Mumbai: JJ hospital kills its 'save nature campaign' by burning waste

Updated: Oct 07, 2018, 11:07 IST | Vinod Kumar Menon

Even as hospital staffers collect garbage to protect the environment, they burn dry waste leading to air pollution

Mumbai: JJ hospital kills its 'save nature campaign' by burning waste
The dry waste burnt on campus

Staffers of Grant Medical College and JJ Group of Hospitals always ensure that they take part in the hospital's Swachh Bharat Abhiyan programme on the first and third Saturdays of every month. But they have failed to understand that in the process of protecting the environment, they are making it more toxic by burning the dry waste that is collected.

Burning of waste banned
A similar thing happened on the hospital premises on Saturday. Instead of converting the dry waste into compost or disposing it of in a scientific manner, the staffers dumped them at isolated pockets on the campus and burnt them in violation of the December 2016 National Green Tribunal order banning burning of garbage in the open. According to the ruling, it can also attract a fine of Rs 25,000, as it is a major source of pollution. Even the Solid Waste Management Rules, 2016, prohibits burning of garbage in public spaces. According to sources at the hospital, this has become a regular phenomenon at the premises.

Speaking on condition of anonymity, a faculty member said, "Instead of converting the dry waste into compost, it was openly burnt early in the morning. The toxic smoke emanating from it is not only harmful for patients, but also for their relatives and staff.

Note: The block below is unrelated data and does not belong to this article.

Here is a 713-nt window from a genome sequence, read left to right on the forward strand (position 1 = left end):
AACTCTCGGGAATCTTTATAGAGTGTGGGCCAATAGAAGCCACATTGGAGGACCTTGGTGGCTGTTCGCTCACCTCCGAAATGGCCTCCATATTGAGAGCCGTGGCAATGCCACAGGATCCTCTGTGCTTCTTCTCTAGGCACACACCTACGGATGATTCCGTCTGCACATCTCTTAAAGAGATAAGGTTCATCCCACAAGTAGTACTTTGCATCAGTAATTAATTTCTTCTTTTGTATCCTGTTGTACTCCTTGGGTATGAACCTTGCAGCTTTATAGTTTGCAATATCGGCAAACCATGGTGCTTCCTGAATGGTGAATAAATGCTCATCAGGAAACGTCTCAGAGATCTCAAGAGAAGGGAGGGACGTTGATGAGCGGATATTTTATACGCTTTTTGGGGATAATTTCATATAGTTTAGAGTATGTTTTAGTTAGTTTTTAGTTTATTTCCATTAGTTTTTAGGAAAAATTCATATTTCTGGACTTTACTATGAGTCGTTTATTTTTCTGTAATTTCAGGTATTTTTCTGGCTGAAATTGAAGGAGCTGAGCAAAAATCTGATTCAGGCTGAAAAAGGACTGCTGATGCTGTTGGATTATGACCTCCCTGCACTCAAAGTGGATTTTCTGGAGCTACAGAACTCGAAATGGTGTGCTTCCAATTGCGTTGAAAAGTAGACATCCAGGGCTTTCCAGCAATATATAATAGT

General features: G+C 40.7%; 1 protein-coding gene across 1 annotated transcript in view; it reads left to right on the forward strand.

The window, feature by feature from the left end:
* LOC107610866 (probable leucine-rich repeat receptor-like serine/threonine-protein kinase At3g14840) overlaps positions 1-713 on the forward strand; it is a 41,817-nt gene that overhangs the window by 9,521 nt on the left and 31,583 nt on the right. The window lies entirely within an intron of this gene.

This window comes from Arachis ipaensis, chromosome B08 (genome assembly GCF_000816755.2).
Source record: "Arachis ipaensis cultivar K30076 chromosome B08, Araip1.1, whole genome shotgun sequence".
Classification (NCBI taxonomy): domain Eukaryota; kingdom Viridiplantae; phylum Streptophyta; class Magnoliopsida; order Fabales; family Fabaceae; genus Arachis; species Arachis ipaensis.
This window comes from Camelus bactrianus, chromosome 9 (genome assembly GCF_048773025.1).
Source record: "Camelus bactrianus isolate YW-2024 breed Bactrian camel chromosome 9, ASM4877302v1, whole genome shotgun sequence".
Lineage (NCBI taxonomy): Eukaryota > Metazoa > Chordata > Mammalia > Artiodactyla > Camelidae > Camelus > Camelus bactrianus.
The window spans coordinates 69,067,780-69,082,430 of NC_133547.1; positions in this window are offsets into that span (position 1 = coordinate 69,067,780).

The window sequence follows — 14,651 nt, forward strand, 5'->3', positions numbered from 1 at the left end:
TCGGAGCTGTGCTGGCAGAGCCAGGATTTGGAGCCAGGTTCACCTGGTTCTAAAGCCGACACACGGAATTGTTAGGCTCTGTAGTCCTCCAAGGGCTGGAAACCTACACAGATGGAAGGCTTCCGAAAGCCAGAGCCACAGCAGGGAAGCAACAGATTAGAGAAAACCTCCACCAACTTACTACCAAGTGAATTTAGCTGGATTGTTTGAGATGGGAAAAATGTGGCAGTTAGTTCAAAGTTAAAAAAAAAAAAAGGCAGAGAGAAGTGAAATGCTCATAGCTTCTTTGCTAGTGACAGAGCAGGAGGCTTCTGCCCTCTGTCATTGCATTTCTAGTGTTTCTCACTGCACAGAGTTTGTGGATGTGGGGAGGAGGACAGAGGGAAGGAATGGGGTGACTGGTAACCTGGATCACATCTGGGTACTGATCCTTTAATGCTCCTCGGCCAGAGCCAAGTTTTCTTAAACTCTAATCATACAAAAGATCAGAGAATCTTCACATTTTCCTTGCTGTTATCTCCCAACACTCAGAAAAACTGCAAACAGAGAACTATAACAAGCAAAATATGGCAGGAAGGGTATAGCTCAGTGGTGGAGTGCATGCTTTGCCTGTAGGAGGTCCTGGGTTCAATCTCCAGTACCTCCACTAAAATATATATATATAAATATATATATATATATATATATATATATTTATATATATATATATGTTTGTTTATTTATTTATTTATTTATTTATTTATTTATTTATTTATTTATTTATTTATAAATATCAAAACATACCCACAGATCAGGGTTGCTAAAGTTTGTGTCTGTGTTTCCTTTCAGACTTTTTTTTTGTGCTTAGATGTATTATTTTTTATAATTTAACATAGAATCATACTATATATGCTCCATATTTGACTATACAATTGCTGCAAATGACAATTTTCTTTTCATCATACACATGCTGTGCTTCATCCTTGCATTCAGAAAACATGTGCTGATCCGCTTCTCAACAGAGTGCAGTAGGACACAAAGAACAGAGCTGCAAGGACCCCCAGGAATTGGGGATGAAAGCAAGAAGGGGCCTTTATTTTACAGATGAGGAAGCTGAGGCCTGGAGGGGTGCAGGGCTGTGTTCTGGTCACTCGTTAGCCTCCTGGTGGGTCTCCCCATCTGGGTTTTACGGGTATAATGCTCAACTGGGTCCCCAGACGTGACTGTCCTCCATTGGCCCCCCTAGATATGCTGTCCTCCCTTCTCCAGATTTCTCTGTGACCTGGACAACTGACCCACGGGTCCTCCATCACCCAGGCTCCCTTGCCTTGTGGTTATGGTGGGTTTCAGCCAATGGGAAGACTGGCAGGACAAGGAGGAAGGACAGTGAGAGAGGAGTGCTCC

He further said, "It is unfortunate that such an act goes unsupervised, especially in the state's largest referral hospital, which attends to hundreds of indoor and outdoor patients on a daily basis."

Harmful for all
A senior doctor attached to the hospital said, "The toxic fumes not only pollute the air, but also adversely impact the health of patients, especially those undergoing treatment for respiratory ailments, asthma, bronchitis, tuberculosis etc." He added, "In foreign countries, closed incinerators are used for burning dry garbage, so that the smoke doesn't pollute the environment. It is high time that such an irresponsible practice is stopped."

When contacted, RM Dange, executive engineer at B ward, said the Brihanmumbai Municipal Corporation does not collect garbage from JJ Hospital, and the PWD and hospital management deals with it. However, he mentioned that the hospital burning waste inside the campus was wrong. Even after repeated attempts to contact the dean, Dr MB Tayade, he could not be reached for comments.

Also Read: Mumbai: BMC Flouted HC Order To Axe 105 Aarey Trees, Says Activist

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